Nathan W. Zammit
Conference 2022 Live Talk
Maladaptation of a common Denisovan introgressed TNFAIP3 allele in families with haploinsufficiency of A20
Authors and Affiliations
Nathan W Zammit1, Paul E Gray2,3,4, Owen M Siggs4,5, Jin Y Yap1, Amanda Russell1,4, Daniele Cultrone1, Joanna Warren1, Stacey Walters1, Robert Brink1, David Zahra1, Deborah Burnett6, Velimir Gayevskiy1, Andre Minoche7, John B Ziegler3,4, Maria E Craig8, Melanie Wong4,9, Ted O’Laughlin9, Paul Benitez-Aguirre9, Juliana Teo9, Mark J Cowley10, Marcel E Dinger1, Stuart G Tangye1,4, Catherine Burke11, Tri G Phan1,4, Christopher C Goodnow1,4,12, Shane T Grey1.
1. Garvan Institute of Medical Reseach;
2. Sydney Children’s Hospital;
3. School of Women’s and Children’s Health, UNSW Sydney, NSW;
4. Clinical Immunogenetics Research Consortium Australia (CIRCA);
5. Flinders University;
6. The Walter and Eliza Hall Institute of Medical Research;
7. Institute for Research in Biomedicine (IRB);
8. University of Sydney;
9. Children’s Hospital Westmead;
10. Children’s Cancer Institute of Australia;
11. School of Life Sciences, University of Technology Sydney;
12. The Australian National University.
Monogenic diseases can often manifest diverse clinical phenotypes and cause diagnostic dilemmas. While monoallelic loss-of-function variants in TNFAIP3 (Haploinsufficiency of A20; HA20) cause a highly penetrant autoinflammatory disease, the variable expressivity suggest a role for additional genetic and environmental disease modifiers.
We identify critically ill children who inherited a family-specific TNFAIP3 deletion from one of their otherwise healthy parents. Each of the probands also inherited in trans a subtle loss-of-function I207L TNFAIP3 variant that is common in Oceania, originally introgressed from Denisovans. IKK-beta-dependent phosphorylation and activation of A20 was assessed in patient cells and cell lines containing p.I207L and other polymorphic TNFAIP3 variants. CRISPR/Cas9 gene-edited mice were constructed which possessed either a TNFAIP3 deletion, the I207L variant, or both, and were exposed to pro-inflammatory conditions.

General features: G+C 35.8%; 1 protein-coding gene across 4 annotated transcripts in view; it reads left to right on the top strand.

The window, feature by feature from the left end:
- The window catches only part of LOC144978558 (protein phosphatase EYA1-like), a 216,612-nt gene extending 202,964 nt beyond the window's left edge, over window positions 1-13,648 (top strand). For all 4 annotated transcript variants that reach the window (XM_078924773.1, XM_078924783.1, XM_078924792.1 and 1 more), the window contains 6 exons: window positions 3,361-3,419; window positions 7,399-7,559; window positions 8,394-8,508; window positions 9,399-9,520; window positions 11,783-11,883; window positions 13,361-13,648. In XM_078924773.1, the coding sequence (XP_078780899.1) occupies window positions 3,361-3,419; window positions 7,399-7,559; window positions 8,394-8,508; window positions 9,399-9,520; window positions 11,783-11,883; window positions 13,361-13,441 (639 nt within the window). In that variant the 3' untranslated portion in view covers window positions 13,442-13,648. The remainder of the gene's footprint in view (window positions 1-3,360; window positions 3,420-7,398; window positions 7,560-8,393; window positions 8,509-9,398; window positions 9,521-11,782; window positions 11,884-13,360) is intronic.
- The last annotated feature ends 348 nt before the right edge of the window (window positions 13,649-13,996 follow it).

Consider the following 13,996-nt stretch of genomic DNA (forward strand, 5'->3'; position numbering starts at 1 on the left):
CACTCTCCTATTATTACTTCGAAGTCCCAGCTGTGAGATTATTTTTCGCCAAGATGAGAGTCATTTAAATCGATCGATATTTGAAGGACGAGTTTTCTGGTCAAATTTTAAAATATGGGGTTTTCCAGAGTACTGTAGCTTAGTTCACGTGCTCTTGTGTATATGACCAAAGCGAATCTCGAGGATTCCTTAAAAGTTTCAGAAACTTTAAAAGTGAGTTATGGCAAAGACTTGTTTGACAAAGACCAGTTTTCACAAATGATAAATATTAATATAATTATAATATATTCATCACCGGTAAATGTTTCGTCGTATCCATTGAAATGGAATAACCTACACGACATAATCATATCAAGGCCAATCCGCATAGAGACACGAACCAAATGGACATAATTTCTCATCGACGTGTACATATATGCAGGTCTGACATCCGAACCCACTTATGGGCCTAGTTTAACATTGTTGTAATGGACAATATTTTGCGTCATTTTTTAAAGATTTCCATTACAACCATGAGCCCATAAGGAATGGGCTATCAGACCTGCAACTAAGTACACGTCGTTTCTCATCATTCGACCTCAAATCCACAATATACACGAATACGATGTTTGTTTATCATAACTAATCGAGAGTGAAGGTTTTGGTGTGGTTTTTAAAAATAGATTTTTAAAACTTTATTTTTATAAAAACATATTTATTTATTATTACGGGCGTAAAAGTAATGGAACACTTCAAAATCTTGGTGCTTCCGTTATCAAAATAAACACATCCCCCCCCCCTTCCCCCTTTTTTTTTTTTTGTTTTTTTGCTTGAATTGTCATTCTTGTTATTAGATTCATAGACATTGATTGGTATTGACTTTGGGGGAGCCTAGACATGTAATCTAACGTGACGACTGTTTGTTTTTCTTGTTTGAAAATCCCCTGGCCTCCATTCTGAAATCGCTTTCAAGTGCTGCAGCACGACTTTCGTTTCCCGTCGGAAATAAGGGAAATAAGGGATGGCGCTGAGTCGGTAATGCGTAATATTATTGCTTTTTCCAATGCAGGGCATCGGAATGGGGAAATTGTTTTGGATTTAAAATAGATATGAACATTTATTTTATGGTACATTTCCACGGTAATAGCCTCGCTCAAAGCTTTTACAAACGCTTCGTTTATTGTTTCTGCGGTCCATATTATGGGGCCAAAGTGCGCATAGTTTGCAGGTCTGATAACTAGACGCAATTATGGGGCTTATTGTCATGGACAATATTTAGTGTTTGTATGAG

Modelling the compound heterozgous state identified in patient probands in mice under specific pathogen free conditions demonstrated a reduced threshold to break immune tolerance. Exaggerated immune responses were precipitated by inheriting the two genetic hits on the TNFAIP3 checkpoint coupled with increasing the microbial challenge to immune tolerance, either by co-housing with “pet store” mice carrying a wild microbial burden or by transient dietary exposure to a chemical that diminishes the intestinal mucin barrier separating gut microbes from immune sensing systems. The single polymorphic I207L was found to alter A20 phosphorylation and the inflammatory response, improving clearance of some viruses (e.g. Coxsackievirus) but reducing control of others (e.g. poxvirus), a mechanism we have coined ‘phosphotuning’.
These data illuminate second-hit genetic and environmental modifiers contributing to complex inflammatory and autoimmune disease. Phosphotuning by I207L appears to have facilitated adaptation to the evolutionary environment of Oceania, but may potentiate the risk of inflammatory disease. Increased mechanistic understanding of the presence and contribution of disease modifiers will aid diagnostic and prognostic patient stratification and potentially reveal novel therapeutic opportunities.